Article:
March 2, 2020 | Katherine Adams
University of Houston-Clear Lake Assistant Professor of Biology and Biotechnology Brian M. Wasko and his research assistant Kathleen Helget, have co-authored an article on the molecular mechanisms of aging, published in January in the scientific journal GeroScience.
“There’s a significant rationale for research in geroscience, or the study of aging,” Wasko said. “Most of the diseases that people suffer from in developed countries are associated with aging. Cardiovascular disease and cancer are the major causes of death, and the risk of getting these diseases increases exponentially with age. Instead of treating just cancer or just Alzheimer’s, we could potentially target the aging process itself, and perhaps reduce the incidence or delay the onset of all or many of these age-associated diseases simultaneously.”
Wasko said that they used simple baker’s yeast to study aging. “Surprisingly, there are at least some ways that yeast cells age similarly to mammalian cells. If you change a gene in yeast and it lives longer, and you change the same gene in worms and flies and they also live longer, then you might be able to modulate the same gene in humans to get them to live longer,” he said. “Because of the simplicity of yeast, we can study aging quickly, and yet potentially learn insights about the aging process that may be similar in our cells.”
A central research question they sought to answer is what is the potential sequence of failure during aging. “Is it random? What fails first during aging, and why? From that, our study found that one of the earliest problems is with the recycling center of the cell. Normally, it’s acidic, but during the aging process, it loses its acidity, which leads to problems with iron,” he said.
Helget, who received her bachelor of arts in English from another university in 2013, came to UH-Clear Lake to complete the requirements needed to apply to medical school. She said she began working in Dr. Wasko’s lab in October 2018.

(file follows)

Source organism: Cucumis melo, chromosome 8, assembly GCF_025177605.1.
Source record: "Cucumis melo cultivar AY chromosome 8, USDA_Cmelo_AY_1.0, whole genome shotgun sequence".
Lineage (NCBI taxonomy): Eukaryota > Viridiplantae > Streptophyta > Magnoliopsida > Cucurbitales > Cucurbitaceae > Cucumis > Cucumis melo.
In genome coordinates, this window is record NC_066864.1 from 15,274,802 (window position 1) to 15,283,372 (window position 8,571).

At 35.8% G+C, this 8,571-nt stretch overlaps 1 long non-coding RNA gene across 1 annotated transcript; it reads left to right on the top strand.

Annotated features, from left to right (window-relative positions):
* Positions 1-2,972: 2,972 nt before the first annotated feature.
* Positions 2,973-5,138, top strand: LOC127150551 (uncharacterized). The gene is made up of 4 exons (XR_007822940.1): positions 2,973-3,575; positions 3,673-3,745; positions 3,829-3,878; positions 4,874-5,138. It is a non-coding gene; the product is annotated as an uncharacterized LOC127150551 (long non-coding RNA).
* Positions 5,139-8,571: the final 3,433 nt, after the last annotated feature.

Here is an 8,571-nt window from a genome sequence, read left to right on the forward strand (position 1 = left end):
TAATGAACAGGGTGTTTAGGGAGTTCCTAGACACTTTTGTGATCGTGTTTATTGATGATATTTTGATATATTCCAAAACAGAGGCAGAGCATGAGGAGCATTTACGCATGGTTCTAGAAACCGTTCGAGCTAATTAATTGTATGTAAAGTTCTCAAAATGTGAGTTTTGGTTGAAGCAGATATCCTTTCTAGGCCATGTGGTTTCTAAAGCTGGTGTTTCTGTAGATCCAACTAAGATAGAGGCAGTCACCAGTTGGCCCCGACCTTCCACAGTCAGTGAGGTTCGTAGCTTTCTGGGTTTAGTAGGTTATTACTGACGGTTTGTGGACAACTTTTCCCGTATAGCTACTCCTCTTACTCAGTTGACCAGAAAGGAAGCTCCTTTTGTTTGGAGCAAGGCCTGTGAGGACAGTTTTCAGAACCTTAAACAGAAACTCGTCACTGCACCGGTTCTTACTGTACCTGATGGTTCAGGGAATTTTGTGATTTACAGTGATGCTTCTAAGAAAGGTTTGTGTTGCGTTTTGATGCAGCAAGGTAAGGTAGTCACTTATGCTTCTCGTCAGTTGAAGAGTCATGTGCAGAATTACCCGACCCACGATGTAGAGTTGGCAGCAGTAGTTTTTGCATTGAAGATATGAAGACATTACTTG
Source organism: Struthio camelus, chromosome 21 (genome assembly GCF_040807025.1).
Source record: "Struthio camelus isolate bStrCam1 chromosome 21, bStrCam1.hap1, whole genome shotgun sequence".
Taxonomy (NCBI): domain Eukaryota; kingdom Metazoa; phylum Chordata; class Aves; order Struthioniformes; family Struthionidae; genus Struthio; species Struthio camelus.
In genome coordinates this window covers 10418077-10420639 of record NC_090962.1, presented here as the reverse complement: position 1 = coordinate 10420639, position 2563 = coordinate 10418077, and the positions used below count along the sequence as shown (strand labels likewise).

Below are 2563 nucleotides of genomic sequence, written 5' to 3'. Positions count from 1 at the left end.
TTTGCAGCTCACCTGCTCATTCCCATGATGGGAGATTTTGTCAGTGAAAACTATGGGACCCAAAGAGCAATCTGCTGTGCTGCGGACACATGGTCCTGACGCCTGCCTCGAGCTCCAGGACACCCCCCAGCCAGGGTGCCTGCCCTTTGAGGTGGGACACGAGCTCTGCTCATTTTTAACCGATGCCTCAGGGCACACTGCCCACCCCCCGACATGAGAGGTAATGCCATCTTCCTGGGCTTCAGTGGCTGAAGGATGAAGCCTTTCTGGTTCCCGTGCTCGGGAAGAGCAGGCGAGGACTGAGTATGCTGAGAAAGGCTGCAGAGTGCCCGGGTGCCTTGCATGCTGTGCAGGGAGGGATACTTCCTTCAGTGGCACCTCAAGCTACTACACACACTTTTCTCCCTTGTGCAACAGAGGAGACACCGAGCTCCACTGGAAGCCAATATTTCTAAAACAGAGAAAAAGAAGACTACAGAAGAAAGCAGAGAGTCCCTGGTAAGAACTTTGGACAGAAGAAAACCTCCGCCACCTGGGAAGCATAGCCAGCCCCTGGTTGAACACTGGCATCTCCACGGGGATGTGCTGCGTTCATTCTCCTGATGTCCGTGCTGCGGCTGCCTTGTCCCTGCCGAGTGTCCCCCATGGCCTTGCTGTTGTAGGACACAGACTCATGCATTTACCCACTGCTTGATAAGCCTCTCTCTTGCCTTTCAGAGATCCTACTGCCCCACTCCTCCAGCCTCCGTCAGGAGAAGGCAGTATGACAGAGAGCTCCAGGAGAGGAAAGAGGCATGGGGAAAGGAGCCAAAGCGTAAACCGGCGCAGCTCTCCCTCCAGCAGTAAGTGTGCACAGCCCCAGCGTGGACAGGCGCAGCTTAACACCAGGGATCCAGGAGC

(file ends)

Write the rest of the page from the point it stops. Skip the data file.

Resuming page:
“My contribution was to figure out the effect of iron on mutant cells, so I did a viability spot-test, which means I put yeast into an environment to see if it would grow,” she said. “It did grow along with the iron. That further solidifies our research, which showed that iron rescues a mutant cell. If you have a cell that loses its acidity, an increase in iron will help rescue it.”
She added that she’s completed her pre-med prerequisites and that her work in his lab had made a significant impact on her medical school applications. “Letting medical schools know that my research had been published got me three interviews at out-of-state medical schools that I am considering,” she said. “I believe they paid more attention to me because of this. They like to see you that you are doing research and that you are published.”
Because her undergraduate degree was in English, she felt that she needed a lot of extra mentoring. “I didn’t have the basic skills but I got them from working in this lab and through Dr. Wasko mentoring me,” she said. “Working in this lab has been a differentiator for me. I have not decided which medical school I’d like to go to, but I know that I have options and I feel my training here has made me an attractive applicant.”
Some of the research published in their article, Wasko said, was conducted in his lab, but it was also a collaborative effort. “In terms of real-world applications for our research, often the first step is just figuring things out. The applications come later,” he said. “First we create the foundation, then we apply the knowledge. We are understanding the basic biology of aging before intervening. If what we see in yeast cells is also seen in human cells, it gives us a point of potential intervention early in the aging process.”
Read more about UHCL’s Biology and Biotechnology program.